Every Child In Australia To Receive Dental Coverage Under New $5 Billion Scheme

23/04/2016 11:44 AM AEST | Updated 15/07/2016 12:52 PM AEST
Stefan Postles via Getty Images
CANBERRA, AUSTRALIA - FEBRUARY 10: Minister for Health and Sport Sussan Ley during House of Representatives question time at Parliament House on February 10, 2016 in Canberra, Australia. (Photo by Stefan Postles/Getty Images)

Every child in Australia will receive dental coverage under an expanded $5 billion federal government scheme in the upcoming budget.

In the largest ever Commonwealth investment in front-line public dental services, the federal government has announced the initiative which will provide more than 10 million Australians with access to public dental services.

The Health Minister Sussan Ley spoke to media on Saturday about the government’s plan to improve Australian children’s dental health through a single national agreement with the states and territories.

“There are children in our schools who've not seen a toothbrush let alone a dentist, and, a really good public dental scheme needs to look after the vulnerable, the disadvantaged, the low income and it needs to pick up on every child across Australia,” Ley told reporters.

The new scheme will replace the current child dental benefits scheme where only 3 million Australian children get means tested dental health coverage.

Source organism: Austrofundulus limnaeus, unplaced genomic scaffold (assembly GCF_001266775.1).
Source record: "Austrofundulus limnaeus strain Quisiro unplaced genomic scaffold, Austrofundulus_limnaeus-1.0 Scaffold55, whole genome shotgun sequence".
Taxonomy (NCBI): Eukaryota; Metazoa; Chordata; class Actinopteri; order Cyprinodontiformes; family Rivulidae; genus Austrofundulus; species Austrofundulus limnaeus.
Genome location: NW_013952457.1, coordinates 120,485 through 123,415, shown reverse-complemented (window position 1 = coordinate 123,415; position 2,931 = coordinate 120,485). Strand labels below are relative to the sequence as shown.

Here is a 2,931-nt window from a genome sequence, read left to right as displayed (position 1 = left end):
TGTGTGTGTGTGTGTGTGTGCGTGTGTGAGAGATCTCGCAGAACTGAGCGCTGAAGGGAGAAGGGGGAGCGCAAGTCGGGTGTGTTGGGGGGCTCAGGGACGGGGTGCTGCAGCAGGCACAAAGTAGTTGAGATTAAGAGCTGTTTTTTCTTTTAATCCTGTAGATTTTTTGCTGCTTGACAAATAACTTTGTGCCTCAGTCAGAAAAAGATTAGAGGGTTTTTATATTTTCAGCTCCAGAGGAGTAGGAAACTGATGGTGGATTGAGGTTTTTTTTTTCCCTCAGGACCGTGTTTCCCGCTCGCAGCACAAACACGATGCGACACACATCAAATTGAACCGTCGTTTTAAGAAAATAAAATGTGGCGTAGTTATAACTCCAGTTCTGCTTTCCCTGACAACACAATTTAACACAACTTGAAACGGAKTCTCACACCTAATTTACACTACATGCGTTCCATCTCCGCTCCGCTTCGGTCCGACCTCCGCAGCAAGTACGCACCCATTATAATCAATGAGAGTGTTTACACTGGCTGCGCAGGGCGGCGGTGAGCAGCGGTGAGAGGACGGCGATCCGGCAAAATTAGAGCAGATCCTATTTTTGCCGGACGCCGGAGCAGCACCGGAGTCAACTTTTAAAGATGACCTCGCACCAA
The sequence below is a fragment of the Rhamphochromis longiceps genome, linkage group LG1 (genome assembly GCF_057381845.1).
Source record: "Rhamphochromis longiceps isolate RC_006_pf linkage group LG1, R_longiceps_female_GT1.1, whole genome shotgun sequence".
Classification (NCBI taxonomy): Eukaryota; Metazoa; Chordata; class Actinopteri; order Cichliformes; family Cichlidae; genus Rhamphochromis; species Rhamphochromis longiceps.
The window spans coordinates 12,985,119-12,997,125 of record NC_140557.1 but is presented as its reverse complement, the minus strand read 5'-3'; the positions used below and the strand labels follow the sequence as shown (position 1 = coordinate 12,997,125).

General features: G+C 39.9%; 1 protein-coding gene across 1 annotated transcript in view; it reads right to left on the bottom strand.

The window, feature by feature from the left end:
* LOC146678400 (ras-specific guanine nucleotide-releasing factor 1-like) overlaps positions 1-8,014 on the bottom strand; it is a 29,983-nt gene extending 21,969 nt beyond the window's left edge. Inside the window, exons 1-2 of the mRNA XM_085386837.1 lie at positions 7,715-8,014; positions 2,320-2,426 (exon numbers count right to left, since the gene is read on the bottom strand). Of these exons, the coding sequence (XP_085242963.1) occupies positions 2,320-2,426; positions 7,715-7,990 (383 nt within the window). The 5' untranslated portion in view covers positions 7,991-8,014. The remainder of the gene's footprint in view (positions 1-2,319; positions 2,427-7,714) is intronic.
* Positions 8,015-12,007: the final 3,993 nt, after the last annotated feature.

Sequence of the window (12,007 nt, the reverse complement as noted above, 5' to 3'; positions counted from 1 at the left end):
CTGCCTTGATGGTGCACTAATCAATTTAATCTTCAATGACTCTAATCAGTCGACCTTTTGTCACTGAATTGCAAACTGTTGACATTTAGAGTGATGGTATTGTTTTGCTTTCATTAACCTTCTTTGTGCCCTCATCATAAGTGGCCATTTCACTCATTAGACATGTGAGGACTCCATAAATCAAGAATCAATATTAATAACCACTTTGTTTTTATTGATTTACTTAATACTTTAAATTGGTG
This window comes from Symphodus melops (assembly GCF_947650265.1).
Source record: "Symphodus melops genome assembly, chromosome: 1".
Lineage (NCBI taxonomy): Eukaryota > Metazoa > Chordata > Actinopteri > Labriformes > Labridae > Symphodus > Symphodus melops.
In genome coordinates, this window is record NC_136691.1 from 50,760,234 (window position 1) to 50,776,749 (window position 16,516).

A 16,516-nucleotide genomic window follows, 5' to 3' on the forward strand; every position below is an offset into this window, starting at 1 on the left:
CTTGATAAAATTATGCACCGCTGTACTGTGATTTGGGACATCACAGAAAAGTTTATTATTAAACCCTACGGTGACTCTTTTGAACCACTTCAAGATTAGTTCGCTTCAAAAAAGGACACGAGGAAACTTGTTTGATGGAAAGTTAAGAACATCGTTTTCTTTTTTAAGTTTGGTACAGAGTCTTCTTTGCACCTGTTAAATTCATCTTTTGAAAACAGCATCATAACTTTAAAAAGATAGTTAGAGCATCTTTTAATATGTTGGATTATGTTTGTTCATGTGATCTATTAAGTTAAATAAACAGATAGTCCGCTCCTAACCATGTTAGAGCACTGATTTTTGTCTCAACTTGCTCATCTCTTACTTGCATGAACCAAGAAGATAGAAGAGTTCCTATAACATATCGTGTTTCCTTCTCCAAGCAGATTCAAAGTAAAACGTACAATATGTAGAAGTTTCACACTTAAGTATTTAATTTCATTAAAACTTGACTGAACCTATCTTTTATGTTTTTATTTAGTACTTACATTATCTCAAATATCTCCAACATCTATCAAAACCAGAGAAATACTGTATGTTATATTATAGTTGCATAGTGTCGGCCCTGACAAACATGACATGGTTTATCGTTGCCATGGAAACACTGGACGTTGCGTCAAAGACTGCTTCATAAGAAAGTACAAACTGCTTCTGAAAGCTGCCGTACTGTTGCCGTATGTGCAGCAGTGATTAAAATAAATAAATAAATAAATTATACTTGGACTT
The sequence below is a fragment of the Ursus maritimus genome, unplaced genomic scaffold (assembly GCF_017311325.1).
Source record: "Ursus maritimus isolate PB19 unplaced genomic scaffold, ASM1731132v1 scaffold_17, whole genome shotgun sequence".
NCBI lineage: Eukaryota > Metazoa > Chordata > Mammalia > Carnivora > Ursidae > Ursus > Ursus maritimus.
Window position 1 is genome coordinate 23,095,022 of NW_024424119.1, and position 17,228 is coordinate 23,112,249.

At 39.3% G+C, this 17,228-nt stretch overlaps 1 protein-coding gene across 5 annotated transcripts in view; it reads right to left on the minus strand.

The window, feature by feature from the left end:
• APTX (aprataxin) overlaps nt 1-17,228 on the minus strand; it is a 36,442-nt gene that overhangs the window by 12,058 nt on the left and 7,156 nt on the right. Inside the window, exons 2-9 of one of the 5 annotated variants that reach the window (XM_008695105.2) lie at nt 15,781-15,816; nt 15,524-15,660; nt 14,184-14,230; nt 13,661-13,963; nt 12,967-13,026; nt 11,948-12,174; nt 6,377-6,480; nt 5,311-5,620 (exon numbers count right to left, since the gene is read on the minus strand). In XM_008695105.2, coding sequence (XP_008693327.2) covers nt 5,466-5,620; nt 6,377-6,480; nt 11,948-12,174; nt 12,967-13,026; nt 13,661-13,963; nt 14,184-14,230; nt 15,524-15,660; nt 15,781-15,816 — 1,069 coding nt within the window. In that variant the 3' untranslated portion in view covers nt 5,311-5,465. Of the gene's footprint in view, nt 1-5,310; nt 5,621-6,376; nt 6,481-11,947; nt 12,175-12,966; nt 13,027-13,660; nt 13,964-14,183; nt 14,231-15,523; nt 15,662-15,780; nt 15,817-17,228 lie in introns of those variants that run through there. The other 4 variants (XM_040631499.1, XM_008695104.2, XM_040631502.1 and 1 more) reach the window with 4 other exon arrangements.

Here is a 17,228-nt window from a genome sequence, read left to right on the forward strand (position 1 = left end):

The aim will be to ensure all children aged under 18 are eligible for federal government subsidised public dental services.

The current adult dental agreement will also be replaced with the new dental scheme which will provide coverage for more than 5 million low- income adults who hold concession cards.

The agreement will double the current funding that the Commonwealth gives the state governments which Ley expects will “dramatically reduce” the waiting lists and allow an additional 600,000 patients to be treated each year.

“I’m delighted, therefore, that this scheme, when legislated -- and I'm confident that it will be -– will be the first time that the Commonwealth makes long-term, ongoing investment in a national dental framework, with the state governments at the table,” she said.

“We need something consistent, we need certainty and we need that investment for every public dental patient for the long term.”

But opposition leader Bill Shorten believes otherwise, telling the media that this scheme will add millions of children to the public dental waiting lists.

“The idea that you improve the dental health of children by cutting $1 billion and making all the children of Australia have to go through public waiting lists to get dental care support from the government is a dental care hoax,” he said.

Ley said she will also be discussing preventative measures with state governments such as introducing the importance of the six-monthly application of fluoride to children’s teeth.

“We don’t necessarily need dentists to do that. We can have oral therapists, we can have dental vans at schools, we can have a really strong focus on prevention with this announcement,” Ley said.

She said the government wants the same arrangement to apply across Australia and that they are in a strong partnership with the states for this initiative.

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